• Sam Fleming


Open Mike Eagle is one of the greatest living Chicagoans. He's been one of the best rappers out for years now, but the absolutely fascinating ways his lyricism has evolved has been a treat to watch. Along with his work as a musical artist, he's started a rap podcast empire and continuously pushes everyone around him to be better. His newest project Anime, Trauma and Divorce plays off of his goofier tendencies by taking us through his experience trying to make it through a harrowing year.

The aura of Anime, Trauma and Divorce is so overpowering that for the first couple of listens, I barely paid attention to the lyrics. The drums and synths on this album make listening to it feel like peering through a dream. The bass drum hits are thumping and natural. The drums feel like they were played by an orchestra section rather than programmed in a DAW. The synths sound like they were taken from fish playing electronic violins underwater. This odd instrumental makeup makes you feel a bit lost; as if you were wandering through someone else’s thoughts.

Lyrically, the album feels like listening in on one of Open Mike Eagle’s therapy sessions. All of his insecurities and fears come out, but with these intense emotions, there also comes observations about the smaller things in life. He gives the lyrical thesis of the album on “Sweatpants Spiderman” when he raps “tattoos, haircuts, gold chains, anime.” At many points on the album, he talks about the pains associated with aging and figuring life out.

Anime, Trauma and Divorce is unrelenting with the depths we take into Open Mike Eagle’s mind. It’s full of self-deprecating thoughts and lyrics that force you to empathize with his suffering. On “Death parade” he raps “I lift my feet up, I lift my feet up… I tripped.” Right as we begin to think that he was coming out of his funk and into something better, we realize that his feet are only off the ground because he was mid-fall. There are many moments on the album like this: many moments where there seems to be a light at the end of the tunnel, but it is quickly snatched away from us.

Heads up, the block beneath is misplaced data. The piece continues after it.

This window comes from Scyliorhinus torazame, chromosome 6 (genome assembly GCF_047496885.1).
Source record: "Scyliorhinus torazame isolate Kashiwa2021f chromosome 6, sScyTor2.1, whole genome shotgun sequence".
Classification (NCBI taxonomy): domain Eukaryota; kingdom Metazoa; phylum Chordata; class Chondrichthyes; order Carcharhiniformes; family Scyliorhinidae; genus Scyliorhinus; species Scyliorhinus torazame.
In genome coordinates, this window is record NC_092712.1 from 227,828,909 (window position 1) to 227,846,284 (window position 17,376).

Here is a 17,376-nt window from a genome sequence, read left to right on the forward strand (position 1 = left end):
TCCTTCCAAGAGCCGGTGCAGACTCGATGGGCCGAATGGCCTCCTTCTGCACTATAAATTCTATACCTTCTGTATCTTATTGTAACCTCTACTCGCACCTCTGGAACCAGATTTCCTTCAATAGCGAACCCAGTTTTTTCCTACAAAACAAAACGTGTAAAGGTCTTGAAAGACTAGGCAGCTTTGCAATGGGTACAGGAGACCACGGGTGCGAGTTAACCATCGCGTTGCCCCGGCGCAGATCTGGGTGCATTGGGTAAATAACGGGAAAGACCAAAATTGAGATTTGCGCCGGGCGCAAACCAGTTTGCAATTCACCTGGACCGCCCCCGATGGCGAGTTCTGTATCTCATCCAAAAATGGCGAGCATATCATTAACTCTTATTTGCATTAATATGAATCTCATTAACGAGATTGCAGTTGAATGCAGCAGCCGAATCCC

One of my favorite moments on Anime, Trauma and Divorce comes on the song “Wtf is Self Care” which perfectly encapsulates how ridiculous the idea of self-care can be. On the song, he raps, “I think I know what you’re suggesting… it just sounds depressing.” Ultimately, it’s a song about Open Mike Eagle's journey to learning what self-care means to him, but it offers biting critiques of the industry built up around it. Open Mike Eagle laughs in the face of the self-care industry while he spits hilarious bars like, “What the fuck is self-care? It’s like finding good smells or fine wood shelves… but in my neighborhood, nobody sells that shit so ‘oh well’.”

Sitting through this project is a journey through sadness, but it’s not sadness for sadness' sake. It’s hauntingly honest and powerful in a way I have rarely heard music approach before. It really feels like every thought that popped into his head in the last year went directly on the page. The project ends with a collaboration about snorkeling between Open Mike Eagle and his son, titled "Fifteen Twenty Feet Ocean Nah." Even through this depressing journey of an album, family is always there at the end. As he suggests that final song, having fifteen or twenty feet of ocean above you can feel like drowning, but ultimately, your only choice is to keep swimming.

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